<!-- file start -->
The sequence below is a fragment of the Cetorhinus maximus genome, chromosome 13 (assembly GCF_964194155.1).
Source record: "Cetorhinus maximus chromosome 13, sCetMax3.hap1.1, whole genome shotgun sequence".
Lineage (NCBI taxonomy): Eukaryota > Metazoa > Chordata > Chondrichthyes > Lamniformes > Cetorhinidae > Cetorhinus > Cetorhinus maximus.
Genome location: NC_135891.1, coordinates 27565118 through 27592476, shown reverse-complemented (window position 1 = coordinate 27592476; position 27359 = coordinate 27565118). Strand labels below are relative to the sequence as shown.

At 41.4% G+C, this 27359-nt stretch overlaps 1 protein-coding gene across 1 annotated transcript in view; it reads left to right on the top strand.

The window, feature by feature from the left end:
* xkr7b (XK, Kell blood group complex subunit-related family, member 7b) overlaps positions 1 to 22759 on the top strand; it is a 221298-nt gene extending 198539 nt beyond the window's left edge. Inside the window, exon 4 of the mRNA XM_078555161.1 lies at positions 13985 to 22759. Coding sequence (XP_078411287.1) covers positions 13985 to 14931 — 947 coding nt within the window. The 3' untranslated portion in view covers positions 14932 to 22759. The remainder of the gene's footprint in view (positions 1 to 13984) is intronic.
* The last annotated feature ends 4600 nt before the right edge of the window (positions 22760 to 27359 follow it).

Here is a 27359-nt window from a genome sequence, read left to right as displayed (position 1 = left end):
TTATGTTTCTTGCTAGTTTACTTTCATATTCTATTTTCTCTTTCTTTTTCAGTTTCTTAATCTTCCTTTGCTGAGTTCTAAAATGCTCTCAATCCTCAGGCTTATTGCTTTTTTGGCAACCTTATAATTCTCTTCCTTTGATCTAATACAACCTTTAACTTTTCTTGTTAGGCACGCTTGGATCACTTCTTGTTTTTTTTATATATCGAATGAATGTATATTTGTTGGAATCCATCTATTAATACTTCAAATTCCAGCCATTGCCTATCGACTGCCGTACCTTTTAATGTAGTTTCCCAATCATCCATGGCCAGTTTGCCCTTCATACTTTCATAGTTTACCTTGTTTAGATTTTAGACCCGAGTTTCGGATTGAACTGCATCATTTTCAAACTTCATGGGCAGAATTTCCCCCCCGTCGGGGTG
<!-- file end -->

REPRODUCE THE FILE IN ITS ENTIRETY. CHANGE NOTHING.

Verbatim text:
The sequence below is a fragment of the Cetorhinus maximus genome, chromosome 13 (assembly GCF_964194155.1).
Source record: "Cetorhinus maximus chromosome 13, sCetMax3.hap1.1, whole genome shotgun sequence".
Lineage (NCBI taxonomy): Eukaryota > Metazoa > Chordata > Chondrichthyes > Lamniformes > Cetorhinidae > Cetorhinus > Cetorhinus maximus.
Genome location: NC_135891.1, coordinates 27565118 through 27592476, shown reverse-complemented (window position 1 = coordinate 27592476; position 27359 = coordinate 27565118). Strand labels below are relative to the sequence as shown.

At 41.4% G+C, this 27359-nt stretch overlaps 1 protein-coding gene across 1 annotated transcript in view; it reads left to right on the top strand.

The window, feature by feature from the left end:
* xkr7b (XK, Kell blood group complex subunit-related family, member 7b) overlaps positions 1 to 22759 on the top strand; it is a 221298-nt gene extending 198539 nt beyond the window's left edge. Inside the window, exon 4 of the mRNA XM_078555161.1 lies at positions 13985 to 22759. Coding sequence (XP_078411287.1) covers positions 13985 to 14931 — 947 coding nt within the window. The 3' untranslated portion in view covers positions 14932 to 22759. The remainder of the gene's footprint in view (positions 1 to 13984) is intronic.
* The last annotated feature ends 4600 nt before the right edge of the window (positions 22760 to 27359 follow it).

Here is a 27359-nt window from a genome sequence, read left to right as displayed (position 1 = left end):
TTATGTTTCTTGCTAGTTTACTTTCATATTCTATTTTCTCTTTCTTTTTCAGTTTCTTAATCTTCCTTTGCTGAGTTCTAAAATGCTCTCAATCCTCAGGCTTATTGCTTTTTTGGCAACCTTATAATTCTCTTCCTTTGATCTAATACAACCTTTAACTTTTCTTGTTAGGCACGCTTGGATCACTTCTTGTTTTTTTTATATATCGAATGAATGTATATTTGTTGGAATCCATCTATTAATACTTCAAATTCCAGCCATTGCCTATCGACTGCCGTACCTTTTAATGTAGTTTCCCAATCATCCATGGCCAGTTTGCCCTTCATACTTTCATAGTTTACCTTGTTTAGATTTTAGACCCGAGTTTCGGATTGAACTGCATCATTTTCAAACTTCATGGGCAGAATTTCCCCCCCGTCGGGGTG